As Facebook’s Trending Topics move closer to real time, I click these newsy topics more and more. When I do, I notice that right below the details of the news item are more posts from others I’m connected to or a few degrees away from.

For example, when I checked out the latest news on “The Walking Dead,” I saw this post from Jeff Goins:

Goins’ post is a great way to take advantage of Trending Topics in a way that feels personal and organic, not spammy and forced. Could you do something similar?

9. Study negative feedback.

Sometimes discovering what your audience didn’t like is a great way to learn how to make them happier in the future.

Facebook Insights offers four types of negative feedback (you can find them under the “Posts” section):

  • Hide post
  • Hide all posts
  • Report page as spam
  • Unlike page

Facebook offers these statistics as a raw number, but it might be handy to think of this number as a ratio relative to your overall interactions, as well.

Studying negative feedback can help you better identify which types of posts your audience perceives as spam or chooses to hide. Over time, you might discover patterns to help guide your post types, themes and language.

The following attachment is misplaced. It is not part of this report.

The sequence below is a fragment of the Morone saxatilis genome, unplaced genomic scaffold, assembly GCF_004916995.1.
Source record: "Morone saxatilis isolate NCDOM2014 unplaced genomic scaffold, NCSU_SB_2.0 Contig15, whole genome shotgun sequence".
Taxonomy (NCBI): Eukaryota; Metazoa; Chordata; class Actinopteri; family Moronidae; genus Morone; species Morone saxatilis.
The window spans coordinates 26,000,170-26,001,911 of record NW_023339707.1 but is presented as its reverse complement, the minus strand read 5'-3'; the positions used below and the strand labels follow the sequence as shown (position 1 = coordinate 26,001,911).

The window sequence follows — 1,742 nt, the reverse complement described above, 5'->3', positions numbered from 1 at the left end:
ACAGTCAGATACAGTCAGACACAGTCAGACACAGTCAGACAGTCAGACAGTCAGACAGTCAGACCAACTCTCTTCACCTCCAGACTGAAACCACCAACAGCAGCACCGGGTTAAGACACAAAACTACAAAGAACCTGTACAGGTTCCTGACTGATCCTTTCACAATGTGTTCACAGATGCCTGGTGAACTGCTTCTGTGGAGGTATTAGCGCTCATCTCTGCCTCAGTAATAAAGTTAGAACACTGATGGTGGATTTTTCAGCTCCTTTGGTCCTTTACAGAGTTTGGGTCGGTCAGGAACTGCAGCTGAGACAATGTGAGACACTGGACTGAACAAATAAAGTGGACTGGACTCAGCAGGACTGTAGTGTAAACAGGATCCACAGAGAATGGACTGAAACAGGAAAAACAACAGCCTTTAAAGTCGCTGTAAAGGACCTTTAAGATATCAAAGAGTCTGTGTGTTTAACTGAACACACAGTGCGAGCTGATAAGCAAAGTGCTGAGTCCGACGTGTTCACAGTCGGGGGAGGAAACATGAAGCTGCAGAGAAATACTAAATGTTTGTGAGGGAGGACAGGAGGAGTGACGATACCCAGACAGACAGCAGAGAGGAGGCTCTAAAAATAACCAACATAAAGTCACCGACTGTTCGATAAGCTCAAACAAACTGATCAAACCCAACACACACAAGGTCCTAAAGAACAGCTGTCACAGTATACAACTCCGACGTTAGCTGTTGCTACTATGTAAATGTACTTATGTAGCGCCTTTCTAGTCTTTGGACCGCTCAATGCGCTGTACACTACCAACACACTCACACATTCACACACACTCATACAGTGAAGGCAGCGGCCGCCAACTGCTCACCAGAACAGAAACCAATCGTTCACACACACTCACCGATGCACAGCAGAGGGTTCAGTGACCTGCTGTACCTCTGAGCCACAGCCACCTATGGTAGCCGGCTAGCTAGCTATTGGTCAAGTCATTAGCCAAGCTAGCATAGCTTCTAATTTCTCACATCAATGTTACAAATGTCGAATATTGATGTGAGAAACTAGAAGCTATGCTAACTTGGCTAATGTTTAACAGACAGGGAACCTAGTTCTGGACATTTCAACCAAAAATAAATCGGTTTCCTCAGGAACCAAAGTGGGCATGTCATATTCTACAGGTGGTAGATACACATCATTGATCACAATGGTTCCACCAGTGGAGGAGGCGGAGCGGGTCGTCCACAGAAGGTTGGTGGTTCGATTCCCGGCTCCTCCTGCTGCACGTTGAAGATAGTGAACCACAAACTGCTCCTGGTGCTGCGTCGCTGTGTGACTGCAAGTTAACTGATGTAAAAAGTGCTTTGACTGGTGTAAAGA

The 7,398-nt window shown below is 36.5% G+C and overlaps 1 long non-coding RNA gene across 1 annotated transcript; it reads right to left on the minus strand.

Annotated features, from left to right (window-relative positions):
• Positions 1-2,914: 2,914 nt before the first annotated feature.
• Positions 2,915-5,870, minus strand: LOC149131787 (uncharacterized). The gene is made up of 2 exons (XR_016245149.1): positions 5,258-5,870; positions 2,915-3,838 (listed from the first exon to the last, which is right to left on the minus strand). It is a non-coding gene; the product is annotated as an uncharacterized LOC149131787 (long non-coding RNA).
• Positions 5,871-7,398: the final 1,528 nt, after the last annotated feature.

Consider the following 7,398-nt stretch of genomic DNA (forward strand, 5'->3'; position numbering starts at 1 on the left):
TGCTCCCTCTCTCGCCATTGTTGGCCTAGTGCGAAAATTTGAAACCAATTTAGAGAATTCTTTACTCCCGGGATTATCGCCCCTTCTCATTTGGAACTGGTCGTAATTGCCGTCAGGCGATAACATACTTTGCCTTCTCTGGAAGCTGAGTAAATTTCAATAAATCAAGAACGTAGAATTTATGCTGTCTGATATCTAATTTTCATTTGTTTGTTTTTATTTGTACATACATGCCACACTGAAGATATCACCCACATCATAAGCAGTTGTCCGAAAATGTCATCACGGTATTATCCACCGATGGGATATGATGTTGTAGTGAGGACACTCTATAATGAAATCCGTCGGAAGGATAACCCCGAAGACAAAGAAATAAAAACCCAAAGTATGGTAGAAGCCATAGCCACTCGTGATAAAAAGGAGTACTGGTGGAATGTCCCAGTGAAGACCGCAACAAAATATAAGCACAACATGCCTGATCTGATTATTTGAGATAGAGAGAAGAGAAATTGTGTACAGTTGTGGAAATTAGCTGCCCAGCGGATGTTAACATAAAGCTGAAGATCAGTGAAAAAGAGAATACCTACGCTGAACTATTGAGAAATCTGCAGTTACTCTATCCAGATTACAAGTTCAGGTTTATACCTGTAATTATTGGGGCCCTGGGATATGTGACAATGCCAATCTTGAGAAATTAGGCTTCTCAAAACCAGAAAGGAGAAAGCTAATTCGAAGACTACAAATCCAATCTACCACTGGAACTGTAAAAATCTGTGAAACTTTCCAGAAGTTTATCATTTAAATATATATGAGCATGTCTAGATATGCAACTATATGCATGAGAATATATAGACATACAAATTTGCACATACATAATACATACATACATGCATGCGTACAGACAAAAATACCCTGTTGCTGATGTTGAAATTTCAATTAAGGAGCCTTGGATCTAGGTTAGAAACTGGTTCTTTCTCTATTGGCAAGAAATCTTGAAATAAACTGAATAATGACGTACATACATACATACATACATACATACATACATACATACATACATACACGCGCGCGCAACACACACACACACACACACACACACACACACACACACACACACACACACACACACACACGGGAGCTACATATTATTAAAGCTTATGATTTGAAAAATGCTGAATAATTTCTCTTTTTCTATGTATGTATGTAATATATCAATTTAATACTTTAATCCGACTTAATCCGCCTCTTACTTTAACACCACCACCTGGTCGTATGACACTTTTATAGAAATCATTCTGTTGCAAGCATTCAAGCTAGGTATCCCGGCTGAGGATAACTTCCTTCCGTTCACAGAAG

10. Keep testing.

There’s no doubt Facebook has changed, but success is still possible. Facebook offers this guiding strategy:

“Organic content still has value on Facebook, and Pages that publish great content—content that teaches people something, entertains them, makes them think, or in some other way adds value to their lives—can still reach people in News Feed. However, anticipating organic reach can be unpredictable, and having a piece of content “go viral” rarely corresponds to a business’s core goals. Your business will see much greater value if you use Facebook to achieve specific business objectives, like driving in-store sales or boosting app downloads.”

With that in mind, I enjoyed this case study from Search Engine Journal. It’s a set of experiments that increased organic reach 219 percent in one month. The article offers plenty of inside peeks to help you re-create a similar testing strategy.

These last two tactics may not be available to everyone right now, but they’re a sign of where Facebook could be headed.

11. Use 3-D ads.

For Saint Patrick’s Day, Jameson promoted its whiskey with the first 3-D video Facebook ad—an attention-grabbing video of a shot glass skating across a bar.

12. Post cinemagraphs.

Cinemagraphs—still photographs that incorporate subtle, looping video elements—could be another future eye-catcher on Facebook. They take utmost advantage of Facebook’s autoplaying video feature.

AdWeek reports Facebook is banking big on the stylized GIFs as it introduces them to advertisers, and The Wall Street Journal notes Heineken has used cinemagraphs on Facebook for the past few months.

HubSpot has collected a bunch of neat cinemagraphs on its blog.

Can you imagine using images like this in your marketing someday soon?

Have you experimented with any new Facebook tactics?

A version of this article originally appeared on the Buffer blog.